Sunday, May 26, 2019

UKSUS CD out! now!

 Buy it!

The UKSUS CD is officially out today, available in all your favorite places, digital and physical. For you who still live in this world, I would encourage buying the object itself, a beautiful hardbound book with CD enclosed, designed by Karen Johnson. And the performers, they who bring the magic: Bryan Nies conducting, the vocally resplendent (Opera News) Laura Bohn and powerful Nikola Printz, the handsome and extravagantly transgressive tenor (Los Angeles Times) Timur Bekbosunov, Bob Ernst!, and the ensembles from the US and Austria. 

Who can forget Richard Klammer singing the Divan Song (included on the CD), here accompanying scenes from the cast featured on the CD: 

A feverish mashup of artistic and political history, commentary on vinegar and meatballs, and non sequiturs, all set to Wold’s tangy, versatile score (San Francisco Chronicle), it combines the stories of Daniil Kharms and the OBERIU with equally absurd scenes from his life in Stalin's Soviet Union. 

What is amazing about the OBERIU is that, while living in abject fear and panic under Stalin, they laughed and laughed and laughed, loved wordplay and nonsense, rejoiced in absurdity, and held onto that love and joy and laughter to very end, to their ambiguous deaths in custody of The State, the secret police, the NKVD.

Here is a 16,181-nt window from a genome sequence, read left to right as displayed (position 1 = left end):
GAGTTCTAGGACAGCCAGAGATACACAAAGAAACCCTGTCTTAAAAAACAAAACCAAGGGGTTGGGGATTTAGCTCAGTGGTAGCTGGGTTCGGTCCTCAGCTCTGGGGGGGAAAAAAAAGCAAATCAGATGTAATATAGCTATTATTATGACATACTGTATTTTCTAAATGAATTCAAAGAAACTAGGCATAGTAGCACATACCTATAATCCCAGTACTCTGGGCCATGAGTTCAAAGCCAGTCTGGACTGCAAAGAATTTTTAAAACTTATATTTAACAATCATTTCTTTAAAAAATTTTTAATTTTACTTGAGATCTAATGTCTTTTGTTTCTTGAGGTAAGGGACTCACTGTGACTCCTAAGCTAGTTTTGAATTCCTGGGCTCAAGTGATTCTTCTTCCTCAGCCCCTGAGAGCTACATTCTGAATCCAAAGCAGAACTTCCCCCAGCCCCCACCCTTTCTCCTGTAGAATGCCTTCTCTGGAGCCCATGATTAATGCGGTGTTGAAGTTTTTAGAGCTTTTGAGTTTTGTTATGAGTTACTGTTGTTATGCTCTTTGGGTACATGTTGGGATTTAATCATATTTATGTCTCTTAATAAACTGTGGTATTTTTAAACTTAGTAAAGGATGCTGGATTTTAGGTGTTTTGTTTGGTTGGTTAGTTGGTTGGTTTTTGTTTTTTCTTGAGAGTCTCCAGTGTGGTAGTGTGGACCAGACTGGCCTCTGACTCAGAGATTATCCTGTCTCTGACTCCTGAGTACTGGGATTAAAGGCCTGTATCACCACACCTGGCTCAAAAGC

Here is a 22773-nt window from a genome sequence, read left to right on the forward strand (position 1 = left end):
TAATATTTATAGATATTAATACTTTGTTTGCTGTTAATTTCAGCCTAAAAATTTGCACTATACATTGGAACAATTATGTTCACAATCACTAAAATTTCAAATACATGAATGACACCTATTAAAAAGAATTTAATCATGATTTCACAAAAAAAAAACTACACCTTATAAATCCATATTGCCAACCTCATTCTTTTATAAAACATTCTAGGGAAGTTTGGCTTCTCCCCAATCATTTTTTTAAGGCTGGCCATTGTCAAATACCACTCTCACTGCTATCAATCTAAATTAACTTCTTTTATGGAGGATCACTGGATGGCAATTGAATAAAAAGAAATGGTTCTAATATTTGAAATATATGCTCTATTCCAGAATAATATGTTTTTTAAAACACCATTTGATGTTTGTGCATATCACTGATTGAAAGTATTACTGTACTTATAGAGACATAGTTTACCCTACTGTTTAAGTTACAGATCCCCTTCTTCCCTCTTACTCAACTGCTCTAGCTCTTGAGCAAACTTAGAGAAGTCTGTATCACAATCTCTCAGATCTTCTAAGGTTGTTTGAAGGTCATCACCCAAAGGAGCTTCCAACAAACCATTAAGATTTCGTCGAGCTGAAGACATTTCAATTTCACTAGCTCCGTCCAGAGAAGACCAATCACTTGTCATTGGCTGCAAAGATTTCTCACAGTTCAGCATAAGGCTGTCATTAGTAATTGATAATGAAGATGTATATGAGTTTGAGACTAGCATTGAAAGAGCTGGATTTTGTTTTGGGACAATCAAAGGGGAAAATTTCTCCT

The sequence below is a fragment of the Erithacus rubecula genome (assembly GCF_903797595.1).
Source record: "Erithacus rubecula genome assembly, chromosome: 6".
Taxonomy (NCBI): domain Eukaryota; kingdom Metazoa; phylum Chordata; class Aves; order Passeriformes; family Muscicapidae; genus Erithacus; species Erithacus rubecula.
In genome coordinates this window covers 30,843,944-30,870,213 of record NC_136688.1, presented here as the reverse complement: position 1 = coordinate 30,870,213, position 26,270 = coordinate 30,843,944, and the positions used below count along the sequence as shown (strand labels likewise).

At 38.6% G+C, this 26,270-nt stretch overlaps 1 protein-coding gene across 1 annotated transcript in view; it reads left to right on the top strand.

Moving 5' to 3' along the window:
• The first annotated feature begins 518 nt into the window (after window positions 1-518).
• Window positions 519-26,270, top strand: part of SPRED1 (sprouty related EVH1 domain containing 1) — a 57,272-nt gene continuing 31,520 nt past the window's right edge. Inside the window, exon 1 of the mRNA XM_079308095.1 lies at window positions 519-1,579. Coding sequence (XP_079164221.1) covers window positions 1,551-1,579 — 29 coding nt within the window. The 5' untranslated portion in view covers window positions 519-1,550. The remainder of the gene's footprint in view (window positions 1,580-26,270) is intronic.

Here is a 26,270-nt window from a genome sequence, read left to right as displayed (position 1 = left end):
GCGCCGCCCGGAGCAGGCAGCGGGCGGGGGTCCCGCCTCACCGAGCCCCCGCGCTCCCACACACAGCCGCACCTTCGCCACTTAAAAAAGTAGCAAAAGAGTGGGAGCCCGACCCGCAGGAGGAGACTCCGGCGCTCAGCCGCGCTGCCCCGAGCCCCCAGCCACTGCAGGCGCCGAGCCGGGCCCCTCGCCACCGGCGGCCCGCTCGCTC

Saturday, March 30, 2019

How to write music

As a composer of the day, I'm often asked by others who are envisioning a career in composition how it is done, and I typically tell them sorry, but the consanguinity of composers is a guild with many secrets. However, here I am once again on Zug 132 heading out of Pordenone, feisty and wanting to throw some carnavalean confetti of cautions to the wind so here it is, a simple flowchart to guide your new and exciting life adventure:

Tuesday, January 1, 2019

Rattensturm at the Little Roxie

>>> Tickets here <<< 

American premiere!  Introduced by Rattensturm composer Erling Wold.

RATTENSTURM is the latest opera by local composer Erling Wold (Certitude and Joy, A Little Girl Dreams of Taking the Veil, Queer, UKSUS), commissioned by the Klagenfurter Ensemble for the 100th anniversary of the end of World War I, with a libretto by Austrian writer and director Peter Wagner.  This concert film was shot over the run of sold-out shows and captures the intimate, powerful performances of Nadine Zeintl and her fellow war-loving rats, screaming and singing in delight of the gut-exploding carnage.